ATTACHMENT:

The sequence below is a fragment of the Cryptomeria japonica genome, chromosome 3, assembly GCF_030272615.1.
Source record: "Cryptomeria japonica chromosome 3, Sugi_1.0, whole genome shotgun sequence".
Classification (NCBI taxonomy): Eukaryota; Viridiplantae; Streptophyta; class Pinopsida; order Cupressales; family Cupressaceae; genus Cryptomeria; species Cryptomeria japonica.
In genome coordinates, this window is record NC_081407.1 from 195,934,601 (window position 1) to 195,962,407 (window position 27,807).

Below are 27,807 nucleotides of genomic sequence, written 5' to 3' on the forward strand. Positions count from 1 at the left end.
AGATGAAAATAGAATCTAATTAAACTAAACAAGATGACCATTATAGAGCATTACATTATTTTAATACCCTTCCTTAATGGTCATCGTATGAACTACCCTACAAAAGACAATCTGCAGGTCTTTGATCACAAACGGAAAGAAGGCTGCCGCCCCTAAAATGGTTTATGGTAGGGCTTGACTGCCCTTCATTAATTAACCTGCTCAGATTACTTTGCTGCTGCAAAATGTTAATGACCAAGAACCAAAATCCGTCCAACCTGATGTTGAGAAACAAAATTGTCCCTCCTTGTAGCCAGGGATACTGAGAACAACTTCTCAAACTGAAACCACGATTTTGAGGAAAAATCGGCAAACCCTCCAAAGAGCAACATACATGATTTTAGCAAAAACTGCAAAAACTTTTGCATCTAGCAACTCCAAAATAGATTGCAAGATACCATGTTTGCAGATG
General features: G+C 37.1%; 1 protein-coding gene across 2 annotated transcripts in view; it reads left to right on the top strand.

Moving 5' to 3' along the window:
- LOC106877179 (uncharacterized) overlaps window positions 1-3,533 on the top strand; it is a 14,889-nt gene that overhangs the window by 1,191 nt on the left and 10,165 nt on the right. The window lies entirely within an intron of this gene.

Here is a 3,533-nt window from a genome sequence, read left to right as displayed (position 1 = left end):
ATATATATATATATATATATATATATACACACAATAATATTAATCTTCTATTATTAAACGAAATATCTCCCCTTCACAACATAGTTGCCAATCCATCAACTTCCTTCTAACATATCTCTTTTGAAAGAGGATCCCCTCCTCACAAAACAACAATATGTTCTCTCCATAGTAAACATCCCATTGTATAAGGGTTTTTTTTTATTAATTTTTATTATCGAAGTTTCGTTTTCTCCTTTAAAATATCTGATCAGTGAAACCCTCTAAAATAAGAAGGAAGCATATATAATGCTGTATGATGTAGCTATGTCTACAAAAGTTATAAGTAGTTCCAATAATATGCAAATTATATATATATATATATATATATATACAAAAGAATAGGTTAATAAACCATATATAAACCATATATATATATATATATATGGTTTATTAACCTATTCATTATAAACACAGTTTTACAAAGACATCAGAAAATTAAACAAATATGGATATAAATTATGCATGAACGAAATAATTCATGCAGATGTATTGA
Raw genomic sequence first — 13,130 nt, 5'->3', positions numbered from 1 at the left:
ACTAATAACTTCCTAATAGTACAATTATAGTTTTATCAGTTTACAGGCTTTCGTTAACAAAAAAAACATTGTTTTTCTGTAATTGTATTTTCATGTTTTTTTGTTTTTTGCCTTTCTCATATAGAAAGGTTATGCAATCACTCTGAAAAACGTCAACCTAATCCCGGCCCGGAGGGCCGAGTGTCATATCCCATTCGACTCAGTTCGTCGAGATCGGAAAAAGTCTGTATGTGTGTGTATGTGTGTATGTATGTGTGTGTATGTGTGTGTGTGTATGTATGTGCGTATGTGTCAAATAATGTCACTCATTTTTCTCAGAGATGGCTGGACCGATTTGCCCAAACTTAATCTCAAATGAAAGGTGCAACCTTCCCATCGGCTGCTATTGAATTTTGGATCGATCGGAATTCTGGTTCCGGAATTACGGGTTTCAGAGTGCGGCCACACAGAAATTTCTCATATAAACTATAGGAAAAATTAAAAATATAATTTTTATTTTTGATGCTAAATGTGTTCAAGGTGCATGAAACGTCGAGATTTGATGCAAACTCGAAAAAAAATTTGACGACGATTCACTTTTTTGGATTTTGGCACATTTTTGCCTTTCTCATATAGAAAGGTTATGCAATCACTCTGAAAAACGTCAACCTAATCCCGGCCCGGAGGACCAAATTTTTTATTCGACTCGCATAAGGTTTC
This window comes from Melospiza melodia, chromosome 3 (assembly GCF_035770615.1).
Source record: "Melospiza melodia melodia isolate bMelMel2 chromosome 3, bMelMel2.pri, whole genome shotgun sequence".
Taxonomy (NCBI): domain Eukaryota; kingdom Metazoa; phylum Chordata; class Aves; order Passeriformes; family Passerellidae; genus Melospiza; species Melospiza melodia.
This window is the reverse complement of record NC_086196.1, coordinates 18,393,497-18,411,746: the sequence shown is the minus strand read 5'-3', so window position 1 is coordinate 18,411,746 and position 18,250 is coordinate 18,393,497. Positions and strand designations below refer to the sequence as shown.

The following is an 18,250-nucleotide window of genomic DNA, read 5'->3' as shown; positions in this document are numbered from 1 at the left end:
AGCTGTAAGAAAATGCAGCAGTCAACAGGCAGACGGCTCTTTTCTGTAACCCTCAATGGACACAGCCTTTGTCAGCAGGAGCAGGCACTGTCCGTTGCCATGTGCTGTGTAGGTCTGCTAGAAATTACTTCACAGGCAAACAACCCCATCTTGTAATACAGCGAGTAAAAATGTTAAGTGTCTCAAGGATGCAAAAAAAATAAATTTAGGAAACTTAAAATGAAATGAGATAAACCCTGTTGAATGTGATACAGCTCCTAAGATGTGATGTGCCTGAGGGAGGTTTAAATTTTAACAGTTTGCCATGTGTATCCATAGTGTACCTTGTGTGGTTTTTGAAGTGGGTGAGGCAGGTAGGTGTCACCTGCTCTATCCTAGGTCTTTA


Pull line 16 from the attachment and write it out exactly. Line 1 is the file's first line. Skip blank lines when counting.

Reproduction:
Taxonomy (NCBI): domain Eukaryota; kingdom Metazoa; phylum Chordata; class Aves; order Passeriformes; family Passerellidae; genus Melospiza; species Melospiza melodia.